• Dairy wasn’t part of the first NAFTA agreement, and there is no valid new evidence to support that dairy be discussed in this round of discussions.
  • The U.S. has a positive and growing dairy trade balance with Canada.
  • Canada’s dairy policies respect international trade laws.
  • The United States is only looking to Canada’s market because they have overproduced. When too much milk is produced, prices crash, and the end result is job loss, loss of income for farmers, and in some cases, farmers having to shut down their farms.
  • Canada’s market is already full of Canadian milk, and is not a solution for overproduction.
  • Canada’s total dairy exports represent less than the combined total exports of the states of Wisconsin and New York – our dairy exports are a tiny fraction of the world market, and are far too small to impact it in a significant way.
  • Under supply management, Canadian dairy farmers have chosen to focus on serving our domestic market.

DFC will continue to advocate that Canadian farmers must not be negatively impacted as the consequence of any trade agreement.

The story of the Crozier family and Chelsen Dairies

Mon, 07/17/2017 - 10:49

Dairy Farmers of Canada (DFC) is proud to present the book Dairy Farmers, Deeply Rooted for a Strong Future, which features, representing Alberta, the Crozier family of Cheslen Dairies, located in Sturgeon County, north of Edmonton.

Showcasing the contributions of Canadian dairy farmers in the building and growth of our country, the book was created in celebration of the 150th anniversary of Canada. The book traces the emergence of dairy farming in each of Canada’s provinces through the personal stories of a family of dairy farmers who have been farming for many generations. Since its launch, DFC has highlighted one family from each province; Alberta’s Crozier family is the final family to be featured from our book Dairy Farmers, Deeply Rooted for a Strong Future.

“I’m grateful for the work my ancestors put into building this farm,” says Lenard Crozier. “I am even more proud to know that my family’s longstanding tradition of producing high quality milk is continuing through my sons, Jason and Brett.”

Lenard Crozier’s dairying days have taken him from riding on a “stone boat” loaded with milk cans and multiple Crozier kids to robot milking and cell phone alerts from the milking barn. In recognition of his involvement in the dairy industry for over 20 years representing milk producers on various milk boards and committees, he was awarded the Alberta Dairy Industry Achievement Award in 2012.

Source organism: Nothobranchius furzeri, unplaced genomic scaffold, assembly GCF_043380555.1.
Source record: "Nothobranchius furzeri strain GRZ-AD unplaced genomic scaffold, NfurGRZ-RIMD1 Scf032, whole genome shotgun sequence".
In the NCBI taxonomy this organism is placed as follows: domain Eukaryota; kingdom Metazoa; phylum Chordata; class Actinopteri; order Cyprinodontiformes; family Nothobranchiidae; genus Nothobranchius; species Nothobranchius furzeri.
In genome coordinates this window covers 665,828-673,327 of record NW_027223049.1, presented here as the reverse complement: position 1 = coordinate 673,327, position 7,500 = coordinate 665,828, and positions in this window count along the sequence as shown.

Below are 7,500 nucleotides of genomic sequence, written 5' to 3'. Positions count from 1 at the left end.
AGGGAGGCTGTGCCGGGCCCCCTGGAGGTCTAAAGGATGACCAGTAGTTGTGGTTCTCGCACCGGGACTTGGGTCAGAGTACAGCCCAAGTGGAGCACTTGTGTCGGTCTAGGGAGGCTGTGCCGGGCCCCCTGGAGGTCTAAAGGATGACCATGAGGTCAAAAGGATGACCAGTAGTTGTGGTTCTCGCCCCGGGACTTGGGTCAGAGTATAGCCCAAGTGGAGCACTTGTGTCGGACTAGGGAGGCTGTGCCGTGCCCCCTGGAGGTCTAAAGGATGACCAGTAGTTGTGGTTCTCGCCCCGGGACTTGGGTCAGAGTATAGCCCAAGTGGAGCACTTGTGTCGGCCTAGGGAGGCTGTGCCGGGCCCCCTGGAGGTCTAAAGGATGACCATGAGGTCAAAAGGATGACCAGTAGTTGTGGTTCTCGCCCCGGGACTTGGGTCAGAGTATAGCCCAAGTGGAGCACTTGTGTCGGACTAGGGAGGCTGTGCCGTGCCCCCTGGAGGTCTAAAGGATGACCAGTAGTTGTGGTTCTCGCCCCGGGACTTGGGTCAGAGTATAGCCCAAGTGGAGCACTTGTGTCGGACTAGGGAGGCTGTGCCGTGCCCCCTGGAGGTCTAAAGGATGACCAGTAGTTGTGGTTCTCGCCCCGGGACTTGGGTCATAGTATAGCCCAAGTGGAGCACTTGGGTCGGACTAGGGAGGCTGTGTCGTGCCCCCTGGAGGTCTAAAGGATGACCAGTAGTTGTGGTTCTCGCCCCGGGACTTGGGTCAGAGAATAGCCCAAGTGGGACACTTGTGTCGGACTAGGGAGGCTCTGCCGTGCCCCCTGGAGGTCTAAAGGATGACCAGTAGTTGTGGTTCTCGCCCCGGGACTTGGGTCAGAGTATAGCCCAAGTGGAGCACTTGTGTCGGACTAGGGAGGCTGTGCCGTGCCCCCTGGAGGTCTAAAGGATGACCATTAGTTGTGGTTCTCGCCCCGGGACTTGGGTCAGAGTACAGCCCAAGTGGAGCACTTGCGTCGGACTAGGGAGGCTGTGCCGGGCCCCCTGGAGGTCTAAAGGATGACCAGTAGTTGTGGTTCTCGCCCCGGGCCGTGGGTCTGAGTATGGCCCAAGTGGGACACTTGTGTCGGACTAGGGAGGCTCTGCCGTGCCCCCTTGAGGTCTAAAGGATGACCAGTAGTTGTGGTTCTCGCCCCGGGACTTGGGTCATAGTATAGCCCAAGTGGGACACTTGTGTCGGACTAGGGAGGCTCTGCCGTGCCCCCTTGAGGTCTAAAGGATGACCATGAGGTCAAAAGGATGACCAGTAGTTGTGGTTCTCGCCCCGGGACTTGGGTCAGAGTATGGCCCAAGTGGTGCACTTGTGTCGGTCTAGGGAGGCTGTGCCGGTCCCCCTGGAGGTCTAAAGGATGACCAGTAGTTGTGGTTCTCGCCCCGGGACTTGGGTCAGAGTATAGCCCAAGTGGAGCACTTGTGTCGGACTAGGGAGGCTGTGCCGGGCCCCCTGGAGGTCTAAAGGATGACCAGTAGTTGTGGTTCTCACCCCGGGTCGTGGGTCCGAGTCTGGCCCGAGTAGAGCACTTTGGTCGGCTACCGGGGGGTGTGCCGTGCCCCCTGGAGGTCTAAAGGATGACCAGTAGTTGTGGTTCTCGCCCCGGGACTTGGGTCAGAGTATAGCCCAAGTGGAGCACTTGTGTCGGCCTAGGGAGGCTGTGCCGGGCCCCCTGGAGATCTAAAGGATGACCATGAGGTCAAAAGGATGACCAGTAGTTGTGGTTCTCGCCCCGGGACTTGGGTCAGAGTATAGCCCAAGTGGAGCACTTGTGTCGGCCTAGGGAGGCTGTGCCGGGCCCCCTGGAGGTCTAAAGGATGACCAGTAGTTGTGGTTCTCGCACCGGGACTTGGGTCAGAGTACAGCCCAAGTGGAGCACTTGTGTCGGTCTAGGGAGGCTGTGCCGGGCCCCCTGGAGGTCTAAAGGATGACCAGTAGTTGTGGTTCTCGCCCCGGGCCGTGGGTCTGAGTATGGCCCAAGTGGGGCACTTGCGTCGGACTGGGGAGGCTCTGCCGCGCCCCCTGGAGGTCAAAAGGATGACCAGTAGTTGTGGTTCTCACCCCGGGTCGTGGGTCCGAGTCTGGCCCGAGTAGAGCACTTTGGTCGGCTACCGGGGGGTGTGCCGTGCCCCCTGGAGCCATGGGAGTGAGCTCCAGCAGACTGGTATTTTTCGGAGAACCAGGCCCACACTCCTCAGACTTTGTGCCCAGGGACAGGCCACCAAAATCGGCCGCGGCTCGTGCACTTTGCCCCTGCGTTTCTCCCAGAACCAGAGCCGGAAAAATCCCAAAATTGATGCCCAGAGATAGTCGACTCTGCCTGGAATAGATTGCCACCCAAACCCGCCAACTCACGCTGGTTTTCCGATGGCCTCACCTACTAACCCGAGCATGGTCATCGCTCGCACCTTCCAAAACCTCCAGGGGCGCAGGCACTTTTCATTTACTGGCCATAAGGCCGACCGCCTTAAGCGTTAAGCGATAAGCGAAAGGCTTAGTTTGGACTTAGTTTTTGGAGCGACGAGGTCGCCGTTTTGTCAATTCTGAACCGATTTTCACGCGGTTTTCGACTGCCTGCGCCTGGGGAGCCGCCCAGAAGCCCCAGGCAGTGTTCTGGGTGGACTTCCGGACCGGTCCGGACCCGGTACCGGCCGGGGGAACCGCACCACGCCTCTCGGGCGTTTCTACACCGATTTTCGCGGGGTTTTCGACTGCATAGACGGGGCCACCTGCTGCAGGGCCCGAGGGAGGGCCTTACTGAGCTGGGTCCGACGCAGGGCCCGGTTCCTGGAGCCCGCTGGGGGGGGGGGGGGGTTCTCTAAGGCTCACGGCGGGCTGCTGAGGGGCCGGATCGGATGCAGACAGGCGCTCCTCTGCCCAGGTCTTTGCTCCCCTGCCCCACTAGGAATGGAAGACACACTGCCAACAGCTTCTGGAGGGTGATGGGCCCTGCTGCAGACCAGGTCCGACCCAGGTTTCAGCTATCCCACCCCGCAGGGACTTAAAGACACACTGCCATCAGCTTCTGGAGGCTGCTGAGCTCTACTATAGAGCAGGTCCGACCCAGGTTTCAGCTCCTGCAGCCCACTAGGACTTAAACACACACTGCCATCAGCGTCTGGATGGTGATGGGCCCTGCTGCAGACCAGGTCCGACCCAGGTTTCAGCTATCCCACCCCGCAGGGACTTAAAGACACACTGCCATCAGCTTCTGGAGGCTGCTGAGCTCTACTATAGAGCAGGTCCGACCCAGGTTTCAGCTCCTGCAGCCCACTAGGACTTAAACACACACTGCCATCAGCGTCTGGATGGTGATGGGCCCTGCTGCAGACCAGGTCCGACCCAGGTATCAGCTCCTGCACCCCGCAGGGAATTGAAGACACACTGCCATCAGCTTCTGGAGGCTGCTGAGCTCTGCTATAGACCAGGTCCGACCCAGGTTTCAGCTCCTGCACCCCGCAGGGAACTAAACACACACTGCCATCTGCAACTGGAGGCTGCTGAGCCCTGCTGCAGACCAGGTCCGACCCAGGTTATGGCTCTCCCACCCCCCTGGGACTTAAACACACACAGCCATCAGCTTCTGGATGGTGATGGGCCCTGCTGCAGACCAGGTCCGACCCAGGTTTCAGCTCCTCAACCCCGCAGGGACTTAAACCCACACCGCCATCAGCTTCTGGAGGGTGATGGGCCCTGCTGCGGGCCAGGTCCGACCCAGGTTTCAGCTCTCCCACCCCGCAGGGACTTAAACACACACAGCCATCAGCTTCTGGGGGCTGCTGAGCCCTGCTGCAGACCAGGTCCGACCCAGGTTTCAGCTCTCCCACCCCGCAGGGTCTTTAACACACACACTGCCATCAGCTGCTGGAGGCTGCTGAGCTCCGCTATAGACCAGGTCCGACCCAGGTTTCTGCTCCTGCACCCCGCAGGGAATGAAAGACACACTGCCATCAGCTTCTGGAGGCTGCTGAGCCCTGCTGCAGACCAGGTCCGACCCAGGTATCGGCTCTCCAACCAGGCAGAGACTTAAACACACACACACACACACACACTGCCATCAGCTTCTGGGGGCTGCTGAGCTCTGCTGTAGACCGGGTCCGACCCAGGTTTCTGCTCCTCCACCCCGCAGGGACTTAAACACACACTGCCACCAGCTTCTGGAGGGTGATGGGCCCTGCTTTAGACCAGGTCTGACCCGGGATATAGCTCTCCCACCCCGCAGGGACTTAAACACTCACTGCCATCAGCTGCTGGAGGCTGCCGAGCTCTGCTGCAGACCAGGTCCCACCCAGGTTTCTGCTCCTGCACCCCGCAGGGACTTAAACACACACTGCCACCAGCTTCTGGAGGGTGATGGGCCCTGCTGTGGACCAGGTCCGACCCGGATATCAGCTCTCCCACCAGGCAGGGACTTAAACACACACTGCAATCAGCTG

“Canadian dairy farmers have fed the country in a sustainable way, from even before the time of Confederation,” said Wally Smith, DFC’s President. “I am honoured to showcase the Crozier family, whose story shows a great love for dairy farming, constantly innovating in their pursuit of producing Canadian quality milk and a deep sense of community.”

To read the Crozier family and Cheslen Dairies full story, please visit www.dairyfarmers.ca for a PDF version of the book.

About Dairy Farmers of Canada

Founded in 1934, Dairy Farmers of Canada (DFC) is the national organization defending the interests of Canadian dairy farmers and striving to create favourable conditions for the Canadian dairy industry. Working within supply management, DFC promotes safe, high quality, sustainable and nutritious Canadian dairy products made from 100% Canadian milk through various marketing, nutrition, policy and lobbying initiatives. Driven by a strong sense of community and pride, DFC and Canadian dairy farmers actively support a number of local and national initiatives. Visit dairyfarmers.ca for more information.

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Media Contact:

Ashlee Smith

613-240-3881

Ashlee.smith@dfc-plc.ca

The story of the Crozier family and Cheslen Dairies

Mon, 07/17/2017 - 10:44

Dairy Farmers of Canada (DFC) is proud to present the book Dairy Farmers, Deeply Rooted for a Strong Future, which features, representing Alberta, the Crozier family of Cheslen Dairies, located in Sturgeon County, north of Edmonton.